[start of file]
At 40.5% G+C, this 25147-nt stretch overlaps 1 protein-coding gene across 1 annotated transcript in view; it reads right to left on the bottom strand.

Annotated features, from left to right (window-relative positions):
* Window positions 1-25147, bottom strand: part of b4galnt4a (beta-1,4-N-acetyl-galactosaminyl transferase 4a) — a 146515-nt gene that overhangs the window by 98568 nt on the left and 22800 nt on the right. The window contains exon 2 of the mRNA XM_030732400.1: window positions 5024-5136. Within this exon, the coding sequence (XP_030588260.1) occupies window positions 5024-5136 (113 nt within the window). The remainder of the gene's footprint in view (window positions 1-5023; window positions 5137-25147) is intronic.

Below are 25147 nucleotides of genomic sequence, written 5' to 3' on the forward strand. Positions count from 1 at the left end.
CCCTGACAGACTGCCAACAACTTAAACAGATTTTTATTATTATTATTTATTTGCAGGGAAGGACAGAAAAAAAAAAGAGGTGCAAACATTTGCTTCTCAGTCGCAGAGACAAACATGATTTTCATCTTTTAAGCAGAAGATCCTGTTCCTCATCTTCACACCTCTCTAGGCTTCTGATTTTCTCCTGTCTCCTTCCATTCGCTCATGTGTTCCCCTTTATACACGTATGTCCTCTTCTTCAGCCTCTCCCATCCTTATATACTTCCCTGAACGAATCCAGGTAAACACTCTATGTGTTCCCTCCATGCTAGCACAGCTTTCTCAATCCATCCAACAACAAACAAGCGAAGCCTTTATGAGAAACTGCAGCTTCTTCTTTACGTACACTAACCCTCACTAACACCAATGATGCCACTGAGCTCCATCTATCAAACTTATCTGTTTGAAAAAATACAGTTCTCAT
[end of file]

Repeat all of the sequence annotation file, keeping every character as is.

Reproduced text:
At 40.5% G+C, this 25147-nt stretch overlaps 1 protein-coding gene across 1 annotated transcript in view; it reads right to left on the bottom strand.

Annotated features, from left to right (window-relative positions):
* Window positions 1-25147, bottom strand: part of b4galnt4a (beta-1,4-N-acetyl-galactosaminyl transferase 4a) — a 146515-nt gene that overhangs the window by 98568 nt on the left and 22800 nt on the right. The window contains exon 2 of the mRNA XM_030732400.1: window positions 5024-5136. Within this exon, the coding sequence (XP_030588260.1) occupies window positions 5024-5136 (113 nt within the window). The remainder of the gene's footprint in view (window positions 1-5023; window positions 5137-25147) is intronic.

Below are 25147 nucleotides of genomic sequence, written 5' to 3' on the forward strand. Positions count from 1 at the left end.
CCCTGACAGACTGCCAACAACTTAAACAGATTTTTATTATTATTATTTATTTGCAGGGAAGGACAGAAAAAAAAAAGAGGTGCAAACATTTGCTTCTCAGTCGCAGAGACAAACATGATTTTCATCTTTTAAGCAGAAGATCCTGTTCCTCATCTTCACACCTCTCTAGGCTTCTGATTTTCTCCTGTCTCCTTCCATTCGCTCATGTGTTCCCCTTTATACACGTATGTCCTCTTCTTCAGCCTCTCCCATCCTTATATACTTCCCTGAACGAATCCAGGTAAACACTCTATGTGTTCCCTCCATGCTAGCACAGCTTTCTCAATCCATCCAACAACAAACAAGCGAAGCCTTTATGAGAAACTGCAGCTTCTTCTTTACGTACACTAACCCTCACTAACACCAATGATGCCACTGAGCTCCATCTATCAAACTTATCTGTTTGAAAAAATACAGTTCTCAT